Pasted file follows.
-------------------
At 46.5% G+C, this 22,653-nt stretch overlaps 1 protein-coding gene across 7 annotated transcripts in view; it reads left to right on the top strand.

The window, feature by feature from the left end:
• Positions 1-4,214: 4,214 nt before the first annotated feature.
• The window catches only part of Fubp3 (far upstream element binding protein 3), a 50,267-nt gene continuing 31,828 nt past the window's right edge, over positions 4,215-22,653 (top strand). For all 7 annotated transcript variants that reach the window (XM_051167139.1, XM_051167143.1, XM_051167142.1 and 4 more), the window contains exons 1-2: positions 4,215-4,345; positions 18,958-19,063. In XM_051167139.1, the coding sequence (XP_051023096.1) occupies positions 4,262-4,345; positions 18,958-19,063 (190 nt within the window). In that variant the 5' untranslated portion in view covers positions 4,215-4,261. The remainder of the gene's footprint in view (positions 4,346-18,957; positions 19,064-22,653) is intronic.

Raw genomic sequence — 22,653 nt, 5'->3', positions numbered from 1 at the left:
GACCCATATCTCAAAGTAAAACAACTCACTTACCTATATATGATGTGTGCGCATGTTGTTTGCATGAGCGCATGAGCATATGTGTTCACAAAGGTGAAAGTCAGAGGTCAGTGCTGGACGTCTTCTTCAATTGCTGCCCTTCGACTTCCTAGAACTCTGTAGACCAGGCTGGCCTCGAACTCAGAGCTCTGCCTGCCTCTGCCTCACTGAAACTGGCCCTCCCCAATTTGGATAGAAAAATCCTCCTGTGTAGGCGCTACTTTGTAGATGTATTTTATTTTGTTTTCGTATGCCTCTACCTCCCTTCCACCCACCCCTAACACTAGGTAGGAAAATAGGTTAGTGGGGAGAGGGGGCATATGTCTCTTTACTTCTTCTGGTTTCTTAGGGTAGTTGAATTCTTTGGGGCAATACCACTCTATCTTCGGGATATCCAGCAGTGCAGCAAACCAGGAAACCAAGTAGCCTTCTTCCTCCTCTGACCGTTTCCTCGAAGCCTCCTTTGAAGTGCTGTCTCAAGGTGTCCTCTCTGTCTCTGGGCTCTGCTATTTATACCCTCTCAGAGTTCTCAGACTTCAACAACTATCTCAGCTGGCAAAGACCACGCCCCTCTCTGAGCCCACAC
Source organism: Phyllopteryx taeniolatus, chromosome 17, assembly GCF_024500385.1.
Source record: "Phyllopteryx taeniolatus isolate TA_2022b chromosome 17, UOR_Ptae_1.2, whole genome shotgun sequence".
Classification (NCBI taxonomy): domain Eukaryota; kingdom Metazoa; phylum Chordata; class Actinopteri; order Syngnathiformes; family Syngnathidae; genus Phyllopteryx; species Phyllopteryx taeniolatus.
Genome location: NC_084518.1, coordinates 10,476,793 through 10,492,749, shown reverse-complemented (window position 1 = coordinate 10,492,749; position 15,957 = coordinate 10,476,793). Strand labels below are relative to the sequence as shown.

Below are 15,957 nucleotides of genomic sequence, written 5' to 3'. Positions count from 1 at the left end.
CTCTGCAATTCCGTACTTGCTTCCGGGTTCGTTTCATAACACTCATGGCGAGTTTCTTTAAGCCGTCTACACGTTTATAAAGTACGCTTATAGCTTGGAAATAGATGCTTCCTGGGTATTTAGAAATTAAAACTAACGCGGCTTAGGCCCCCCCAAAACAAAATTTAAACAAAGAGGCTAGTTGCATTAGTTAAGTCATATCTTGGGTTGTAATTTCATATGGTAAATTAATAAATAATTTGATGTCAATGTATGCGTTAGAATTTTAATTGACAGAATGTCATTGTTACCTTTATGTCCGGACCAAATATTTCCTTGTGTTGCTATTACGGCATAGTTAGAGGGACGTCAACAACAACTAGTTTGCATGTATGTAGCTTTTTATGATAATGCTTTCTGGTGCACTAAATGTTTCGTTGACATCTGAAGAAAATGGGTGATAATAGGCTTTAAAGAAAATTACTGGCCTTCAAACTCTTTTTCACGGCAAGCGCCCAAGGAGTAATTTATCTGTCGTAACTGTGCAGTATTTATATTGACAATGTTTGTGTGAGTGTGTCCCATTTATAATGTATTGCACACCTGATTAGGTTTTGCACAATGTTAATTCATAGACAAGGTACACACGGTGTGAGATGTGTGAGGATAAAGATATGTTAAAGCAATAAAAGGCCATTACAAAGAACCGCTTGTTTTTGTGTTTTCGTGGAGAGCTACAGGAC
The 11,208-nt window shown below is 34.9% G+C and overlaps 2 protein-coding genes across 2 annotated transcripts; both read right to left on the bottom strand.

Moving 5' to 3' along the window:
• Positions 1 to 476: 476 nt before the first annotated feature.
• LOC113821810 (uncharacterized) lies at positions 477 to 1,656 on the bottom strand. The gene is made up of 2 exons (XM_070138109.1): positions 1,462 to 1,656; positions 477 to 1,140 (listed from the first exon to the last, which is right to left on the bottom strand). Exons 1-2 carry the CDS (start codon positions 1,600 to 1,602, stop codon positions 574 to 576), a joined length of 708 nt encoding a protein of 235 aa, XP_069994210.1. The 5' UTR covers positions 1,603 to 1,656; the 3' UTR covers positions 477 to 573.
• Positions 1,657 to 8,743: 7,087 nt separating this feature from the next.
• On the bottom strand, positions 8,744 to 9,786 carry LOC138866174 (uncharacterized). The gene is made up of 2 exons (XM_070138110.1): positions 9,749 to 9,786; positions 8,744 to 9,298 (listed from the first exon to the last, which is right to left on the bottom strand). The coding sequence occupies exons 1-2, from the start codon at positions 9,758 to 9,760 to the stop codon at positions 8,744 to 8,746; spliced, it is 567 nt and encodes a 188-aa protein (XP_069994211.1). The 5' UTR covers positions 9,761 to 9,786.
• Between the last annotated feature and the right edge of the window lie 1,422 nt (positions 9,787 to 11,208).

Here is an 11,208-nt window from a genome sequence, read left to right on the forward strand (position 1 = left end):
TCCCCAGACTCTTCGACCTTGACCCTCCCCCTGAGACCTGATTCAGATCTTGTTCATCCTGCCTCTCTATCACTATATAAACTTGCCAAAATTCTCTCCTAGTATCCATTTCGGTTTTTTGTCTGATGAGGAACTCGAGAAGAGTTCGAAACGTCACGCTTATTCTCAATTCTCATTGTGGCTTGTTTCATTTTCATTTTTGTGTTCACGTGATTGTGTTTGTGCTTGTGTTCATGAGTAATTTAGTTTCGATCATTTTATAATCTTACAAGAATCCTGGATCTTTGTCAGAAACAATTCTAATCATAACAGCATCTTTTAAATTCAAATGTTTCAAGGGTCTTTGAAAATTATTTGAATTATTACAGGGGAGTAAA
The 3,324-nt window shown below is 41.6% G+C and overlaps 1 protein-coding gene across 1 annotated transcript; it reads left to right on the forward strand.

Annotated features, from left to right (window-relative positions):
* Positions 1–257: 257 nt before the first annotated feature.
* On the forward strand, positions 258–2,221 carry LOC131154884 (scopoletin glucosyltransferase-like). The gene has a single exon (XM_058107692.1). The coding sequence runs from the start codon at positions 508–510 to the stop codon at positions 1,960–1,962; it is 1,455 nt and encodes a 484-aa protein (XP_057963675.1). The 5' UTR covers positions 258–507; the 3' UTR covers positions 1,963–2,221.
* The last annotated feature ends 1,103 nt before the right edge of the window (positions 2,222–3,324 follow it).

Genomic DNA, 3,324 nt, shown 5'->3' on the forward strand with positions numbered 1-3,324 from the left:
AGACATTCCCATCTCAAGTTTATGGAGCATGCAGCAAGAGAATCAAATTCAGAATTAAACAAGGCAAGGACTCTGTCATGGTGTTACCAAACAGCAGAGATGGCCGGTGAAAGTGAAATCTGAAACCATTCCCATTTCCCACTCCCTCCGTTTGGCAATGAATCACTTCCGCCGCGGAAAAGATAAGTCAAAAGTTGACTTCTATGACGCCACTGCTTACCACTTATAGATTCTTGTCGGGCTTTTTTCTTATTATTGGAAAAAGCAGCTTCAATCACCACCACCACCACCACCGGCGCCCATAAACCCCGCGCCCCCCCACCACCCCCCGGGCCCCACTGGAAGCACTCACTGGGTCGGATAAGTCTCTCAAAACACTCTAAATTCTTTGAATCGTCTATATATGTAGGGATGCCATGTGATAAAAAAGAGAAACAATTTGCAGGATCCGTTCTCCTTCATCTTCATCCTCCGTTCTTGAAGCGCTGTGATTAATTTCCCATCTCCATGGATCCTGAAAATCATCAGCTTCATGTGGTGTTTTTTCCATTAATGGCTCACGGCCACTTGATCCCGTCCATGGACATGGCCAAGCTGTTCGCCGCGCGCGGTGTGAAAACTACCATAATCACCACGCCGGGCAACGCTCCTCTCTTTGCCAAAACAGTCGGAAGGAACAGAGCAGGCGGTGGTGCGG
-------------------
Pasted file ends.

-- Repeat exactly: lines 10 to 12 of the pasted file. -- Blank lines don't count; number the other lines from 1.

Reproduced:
Genome location: NC_084518.1, coordinates 10,476,793 through 10,492,749, shown reverse-complemented (window position 1 = coordinate 10,492,749; position 15,957 = coordinate 10,476,793). Strand labels below are relative to the sequence as shown.

Below are 15,957 nucleotides of genomic sequence, written 5' to 3'. Positions count from 1 at the left end.
CTCTGCAATTCCGTACTTGCTTCCGGGTTCGTTTCATAACACTCATGGCGAGTTTCTTTAAGCCGTCTACACGTTTATAAAGTACGCTTATAGCTTGGAAATAGATGCTTCCTGGGTATTTAGAAATTAAAACTAACGCGGCTTAGGCCCCCCCAAAACAAAATTTAAACAAAGAGGCTAGTTGCATTAGTTAAGTCATATCTTGGGTTGTAATTTCATATGGTAAATTAATAAATAATTTGATGTCAATGTATGCGTTAGAATTTTAATTGACAGAATGTCATTGTTACCTTTATGTCCGGACCAAATATTTCCTTGTGTTGCTATTACGGCATAGTTAGAGGGACGTCAACAACAACTAGTTTGCATGTATGTAGCTTTTTATGATAATGCTTTCTGGTGCACTAAATGTTTCGTTGACATCTGAAGAAAATGGGTGATAATAGGCTTTAAAGAAAATTACTGGCCTTCAAACTCTTTTTCACGGCAAGCGCCCAAGGAGTAATTTATCTGTCGTAACTGTGCAGTATTTATATTGACAATGTTTGTGTGAGTGTGTCCCATTTATAATGTATTGCACACCTGATTAGGTTTTGCACAATGTTAATTCATAGACAAGGTACACACGGTGTGAGATGTGTGAGGATAAAGATATGTTAAAGCAATAAAAGGCCATTACAAAGAACCGCTTGTTTTTGTGTTTTCGTGGAGAGCTACAGGAC